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Where In The World Is Edward Snowden? Still Russia, It Seems

Journalists on board a Moscow-to-Havana flight Monday thought that NSA leaker Edward Snowden would be in that window seat. Instead, the plane left with that spot empty.
Maxim Shemetov
Reuters /Landov
Journalists on board a Moscow-to-Havana flight Monday thought that NSA leaker Edward Snowden would be in that window seat. Instead, the plane left with that spot empty.

After hours of breathless reporting about how "NSA leaker" Edward Snowden would be getting on a Moscow-to-Havana flight Monday, it seems he did not in fact board the jet for what what was thought to be a step toward asylum in Ecuador.

The Guardian, one of the news outlets that is live blogging about Snowden's movements, writes that "Aeroflot confirms Snowden was not on that plane, according to both Reuters and AP."

Meanwhile, Reuters reports from New Delhi that "Secretary of State John Kerry said on Monday the United States does not know the intended travel destination of former U.S. spy agency contractor Edward Snowden after he was allowed to leave Hong Kong despite U.S. demands for his arrest."

So, there really isn't much we can add at this point to our Snowden/NSA leaks timeline:

June 5: The U.K.-based Guardian newspaper reports that the National Security Agency has been collecting telephone metadata of U.S. customers of Verizon.

June 6: In its second expose on secret U.S. electronic surveillance efforts, the Guardian reports on a "highly classified" program called PRISM that allows the NSA access to servers of Microsoft, Google, Apple and other leading tech companies to collect emails and other data.

June 9: The Guardian identifies Edward Snowden, a former NSA contractor, as the source of the leaks of classified information behind its exclusive reports. The newspaper says Snowden asked that his name be made public, and links to a video of the 29-year-old consultant justifying his actions. The newspaper says Snowden has taken refuge in Hong Kong.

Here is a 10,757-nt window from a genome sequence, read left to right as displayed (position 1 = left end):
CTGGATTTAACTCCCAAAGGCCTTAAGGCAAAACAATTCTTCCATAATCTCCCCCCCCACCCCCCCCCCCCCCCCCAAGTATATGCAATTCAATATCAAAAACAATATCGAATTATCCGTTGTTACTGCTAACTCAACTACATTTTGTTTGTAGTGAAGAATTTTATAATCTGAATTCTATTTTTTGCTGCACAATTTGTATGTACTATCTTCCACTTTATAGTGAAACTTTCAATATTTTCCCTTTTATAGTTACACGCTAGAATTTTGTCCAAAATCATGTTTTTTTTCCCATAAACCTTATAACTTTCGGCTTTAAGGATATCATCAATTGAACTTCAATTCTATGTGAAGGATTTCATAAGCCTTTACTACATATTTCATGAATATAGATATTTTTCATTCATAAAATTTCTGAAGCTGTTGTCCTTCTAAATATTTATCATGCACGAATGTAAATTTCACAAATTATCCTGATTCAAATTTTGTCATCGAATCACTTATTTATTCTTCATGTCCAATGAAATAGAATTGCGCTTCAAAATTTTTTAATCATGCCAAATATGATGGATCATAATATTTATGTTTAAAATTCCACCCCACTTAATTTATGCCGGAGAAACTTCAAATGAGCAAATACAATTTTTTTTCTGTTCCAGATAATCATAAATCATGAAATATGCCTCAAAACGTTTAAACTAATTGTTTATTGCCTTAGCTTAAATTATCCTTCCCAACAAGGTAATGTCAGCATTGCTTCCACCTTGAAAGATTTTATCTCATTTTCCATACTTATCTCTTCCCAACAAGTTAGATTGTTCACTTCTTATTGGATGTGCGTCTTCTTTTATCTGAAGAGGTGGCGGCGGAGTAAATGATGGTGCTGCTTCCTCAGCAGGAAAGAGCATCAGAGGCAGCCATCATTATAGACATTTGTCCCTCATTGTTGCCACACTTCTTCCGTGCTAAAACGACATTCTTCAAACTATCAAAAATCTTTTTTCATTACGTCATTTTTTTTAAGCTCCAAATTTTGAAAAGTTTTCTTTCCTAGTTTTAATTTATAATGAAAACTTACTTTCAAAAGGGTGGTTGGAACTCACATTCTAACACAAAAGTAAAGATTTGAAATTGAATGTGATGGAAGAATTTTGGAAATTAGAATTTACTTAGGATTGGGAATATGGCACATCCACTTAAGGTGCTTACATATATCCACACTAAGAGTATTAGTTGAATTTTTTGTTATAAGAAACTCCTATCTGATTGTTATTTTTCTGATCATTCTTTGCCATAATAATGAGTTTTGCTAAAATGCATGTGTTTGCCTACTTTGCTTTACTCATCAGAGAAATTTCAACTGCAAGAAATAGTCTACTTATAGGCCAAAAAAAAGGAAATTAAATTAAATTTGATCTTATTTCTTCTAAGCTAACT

June 20: The Guardian reports that special Foreign Intelligence Surveillance Act, or FISA, courts gave permission to the NSA to retain "inadvertently acquired" domestic communications "if they contain usable intelligence, information on criminal activity, threat of harm to people or property, are encrypted, or are believed to contain any information relevant to cybersecurity."

June 21: Federal prosecutors file a criminal complaint against Snowden, charging him with espionage.

June 22: The U.S. makes a formal request to Hong Kong to hand over Snowden for prosecution under the terms of a 1998 extradition treaty between Washington and the Chinese territory.

June 23: Snowden leaves Hong Kong on a plane that transits through Moscow, but his ultimate destination remains unclear. Ecuador's foreign minister says Snowden has asked that country for asylum.

June 24 (Monday): Snowden doesn't show up for a Moscow-to-Havana flight he was expected to board.

We'll keep an eye out for more news on Snowden's whereabouts.

Copyright 2020 NPR. To see more, visit https://www.npr.org.

Mark Memmott is NPR's supervising senior editor for Standards & Practices. In that role, he's a resource for NPR's journalists – helping them raise the right questions as they do their work and uphold the organization's standards.
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